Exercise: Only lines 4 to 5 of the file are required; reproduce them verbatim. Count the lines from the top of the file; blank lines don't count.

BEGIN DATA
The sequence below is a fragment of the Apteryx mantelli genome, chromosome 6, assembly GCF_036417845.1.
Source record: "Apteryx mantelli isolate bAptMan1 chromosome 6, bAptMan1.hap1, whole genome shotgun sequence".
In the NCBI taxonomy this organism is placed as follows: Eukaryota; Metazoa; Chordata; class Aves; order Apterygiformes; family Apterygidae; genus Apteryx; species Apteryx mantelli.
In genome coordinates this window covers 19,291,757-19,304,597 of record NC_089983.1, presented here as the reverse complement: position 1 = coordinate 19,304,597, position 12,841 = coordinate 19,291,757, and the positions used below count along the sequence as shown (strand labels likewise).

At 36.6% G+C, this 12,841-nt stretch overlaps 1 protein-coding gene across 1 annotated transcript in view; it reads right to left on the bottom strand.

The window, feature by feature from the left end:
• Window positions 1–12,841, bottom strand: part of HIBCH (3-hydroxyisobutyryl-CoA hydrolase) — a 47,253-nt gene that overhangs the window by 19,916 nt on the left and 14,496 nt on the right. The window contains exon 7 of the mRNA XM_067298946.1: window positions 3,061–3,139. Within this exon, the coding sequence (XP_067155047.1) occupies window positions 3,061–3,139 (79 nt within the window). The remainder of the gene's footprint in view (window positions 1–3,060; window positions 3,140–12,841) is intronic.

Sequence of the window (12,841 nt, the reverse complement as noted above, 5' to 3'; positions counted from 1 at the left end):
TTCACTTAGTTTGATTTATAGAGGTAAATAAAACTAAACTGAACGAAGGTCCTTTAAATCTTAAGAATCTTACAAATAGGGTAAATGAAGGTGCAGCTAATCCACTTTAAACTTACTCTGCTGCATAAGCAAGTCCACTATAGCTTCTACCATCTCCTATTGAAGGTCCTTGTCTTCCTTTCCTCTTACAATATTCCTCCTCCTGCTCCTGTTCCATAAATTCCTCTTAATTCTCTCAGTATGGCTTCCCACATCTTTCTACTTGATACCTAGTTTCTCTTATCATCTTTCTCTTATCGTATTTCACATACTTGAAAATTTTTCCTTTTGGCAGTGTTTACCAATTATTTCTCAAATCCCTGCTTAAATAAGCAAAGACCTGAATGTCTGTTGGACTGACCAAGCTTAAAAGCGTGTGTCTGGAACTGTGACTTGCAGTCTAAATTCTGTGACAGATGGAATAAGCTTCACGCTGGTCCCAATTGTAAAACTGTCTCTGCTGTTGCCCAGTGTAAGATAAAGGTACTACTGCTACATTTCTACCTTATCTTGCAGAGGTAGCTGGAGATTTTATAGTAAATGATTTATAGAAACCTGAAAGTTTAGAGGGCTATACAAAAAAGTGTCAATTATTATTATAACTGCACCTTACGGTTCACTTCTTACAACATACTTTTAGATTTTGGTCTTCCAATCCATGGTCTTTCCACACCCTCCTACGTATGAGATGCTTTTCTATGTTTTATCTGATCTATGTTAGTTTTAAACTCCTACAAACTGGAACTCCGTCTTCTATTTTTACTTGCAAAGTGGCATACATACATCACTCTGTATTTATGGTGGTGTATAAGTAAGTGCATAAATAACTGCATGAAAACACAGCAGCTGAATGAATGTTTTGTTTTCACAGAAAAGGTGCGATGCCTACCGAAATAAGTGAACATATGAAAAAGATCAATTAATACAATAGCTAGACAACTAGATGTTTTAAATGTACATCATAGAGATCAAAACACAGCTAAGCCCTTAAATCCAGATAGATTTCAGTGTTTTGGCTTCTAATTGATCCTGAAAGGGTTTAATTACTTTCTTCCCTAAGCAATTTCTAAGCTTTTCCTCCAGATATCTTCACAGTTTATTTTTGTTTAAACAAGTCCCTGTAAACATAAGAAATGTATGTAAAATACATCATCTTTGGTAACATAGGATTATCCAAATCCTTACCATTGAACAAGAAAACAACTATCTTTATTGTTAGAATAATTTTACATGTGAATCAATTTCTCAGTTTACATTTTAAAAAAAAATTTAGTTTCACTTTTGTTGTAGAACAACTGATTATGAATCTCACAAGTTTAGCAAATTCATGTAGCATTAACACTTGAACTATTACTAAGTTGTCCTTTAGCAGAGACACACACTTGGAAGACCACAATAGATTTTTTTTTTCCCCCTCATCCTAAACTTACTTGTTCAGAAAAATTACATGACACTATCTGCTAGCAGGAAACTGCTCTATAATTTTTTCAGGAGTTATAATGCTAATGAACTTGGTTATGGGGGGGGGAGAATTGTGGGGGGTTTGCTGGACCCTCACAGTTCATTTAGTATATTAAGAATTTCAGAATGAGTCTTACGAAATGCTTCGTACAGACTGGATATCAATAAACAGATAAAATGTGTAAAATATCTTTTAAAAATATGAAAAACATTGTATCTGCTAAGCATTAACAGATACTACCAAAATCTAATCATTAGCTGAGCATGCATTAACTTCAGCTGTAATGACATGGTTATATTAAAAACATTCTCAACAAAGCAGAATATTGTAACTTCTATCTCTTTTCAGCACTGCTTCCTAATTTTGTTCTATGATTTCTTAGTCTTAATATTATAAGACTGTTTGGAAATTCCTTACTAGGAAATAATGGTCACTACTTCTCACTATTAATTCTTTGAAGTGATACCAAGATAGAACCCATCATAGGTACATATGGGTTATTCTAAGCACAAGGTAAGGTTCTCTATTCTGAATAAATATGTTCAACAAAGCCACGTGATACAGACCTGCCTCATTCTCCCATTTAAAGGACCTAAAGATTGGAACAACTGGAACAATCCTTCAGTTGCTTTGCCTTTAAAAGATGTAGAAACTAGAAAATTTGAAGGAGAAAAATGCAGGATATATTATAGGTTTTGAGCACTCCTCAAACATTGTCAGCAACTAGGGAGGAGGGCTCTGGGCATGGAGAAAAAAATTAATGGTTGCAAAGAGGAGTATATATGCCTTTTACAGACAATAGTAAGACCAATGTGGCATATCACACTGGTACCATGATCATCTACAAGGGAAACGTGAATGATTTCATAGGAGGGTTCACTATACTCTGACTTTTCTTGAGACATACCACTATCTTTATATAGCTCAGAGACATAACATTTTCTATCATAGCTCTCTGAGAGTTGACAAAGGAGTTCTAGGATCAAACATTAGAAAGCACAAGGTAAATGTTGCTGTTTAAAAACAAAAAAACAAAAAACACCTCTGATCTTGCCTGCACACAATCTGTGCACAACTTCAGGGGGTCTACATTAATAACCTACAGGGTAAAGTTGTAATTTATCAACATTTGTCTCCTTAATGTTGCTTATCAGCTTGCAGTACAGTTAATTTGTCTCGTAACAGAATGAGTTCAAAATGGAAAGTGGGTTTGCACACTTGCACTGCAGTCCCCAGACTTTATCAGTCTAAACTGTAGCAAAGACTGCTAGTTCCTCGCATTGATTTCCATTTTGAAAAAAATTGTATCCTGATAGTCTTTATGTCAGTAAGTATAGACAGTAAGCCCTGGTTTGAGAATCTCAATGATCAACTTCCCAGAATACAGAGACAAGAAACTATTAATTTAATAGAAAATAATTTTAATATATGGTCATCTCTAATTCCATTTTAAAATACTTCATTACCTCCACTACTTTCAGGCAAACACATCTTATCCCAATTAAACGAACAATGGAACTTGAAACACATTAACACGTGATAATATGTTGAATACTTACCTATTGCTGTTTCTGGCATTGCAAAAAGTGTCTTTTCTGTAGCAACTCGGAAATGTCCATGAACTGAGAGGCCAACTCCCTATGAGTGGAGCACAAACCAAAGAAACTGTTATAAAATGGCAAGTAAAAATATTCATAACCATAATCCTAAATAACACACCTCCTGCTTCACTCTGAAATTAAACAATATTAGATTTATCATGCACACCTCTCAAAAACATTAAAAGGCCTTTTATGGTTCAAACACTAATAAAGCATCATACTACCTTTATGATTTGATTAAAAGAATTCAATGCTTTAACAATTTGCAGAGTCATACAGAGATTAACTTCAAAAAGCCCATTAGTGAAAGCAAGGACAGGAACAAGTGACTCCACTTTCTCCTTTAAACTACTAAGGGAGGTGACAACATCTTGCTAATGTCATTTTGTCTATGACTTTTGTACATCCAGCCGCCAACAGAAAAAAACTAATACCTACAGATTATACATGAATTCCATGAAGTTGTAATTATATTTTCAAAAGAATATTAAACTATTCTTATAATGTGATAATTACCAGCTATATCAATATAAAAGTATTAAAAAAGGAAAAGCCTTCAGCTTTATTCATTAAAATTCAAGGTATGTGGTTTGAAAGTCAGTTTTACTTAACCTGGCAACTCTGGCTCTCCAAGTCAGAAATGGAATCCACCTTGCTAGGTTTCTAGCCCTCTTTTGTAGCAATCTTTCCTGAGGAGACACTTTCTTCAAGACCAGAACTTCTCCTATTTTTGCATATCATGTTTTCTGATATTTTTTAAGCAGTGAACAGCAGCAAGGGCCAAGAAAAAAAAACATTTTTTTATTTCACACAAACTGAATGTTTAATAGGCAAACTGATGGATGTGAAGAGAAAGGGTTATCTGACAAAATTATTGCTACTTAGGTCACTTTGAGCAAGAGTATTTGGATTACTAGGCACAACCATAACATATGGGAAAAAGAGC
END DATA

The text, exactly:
In genome coordinates this window covers 19,291,757-19,304,597 of record NC_089983.1, presented here as the reverse complement: position 1 = coordinate 19,304,597, position 12,841 = coordinate 19,291,757, and the positions used below count along the sequence as shown (strand labels likewise).

At 36.6% G+C, this 12,841-nt stretch overlaps 1 protein-coding gene across 1 annotated transcript in view; it reads right to left on the bottom strand.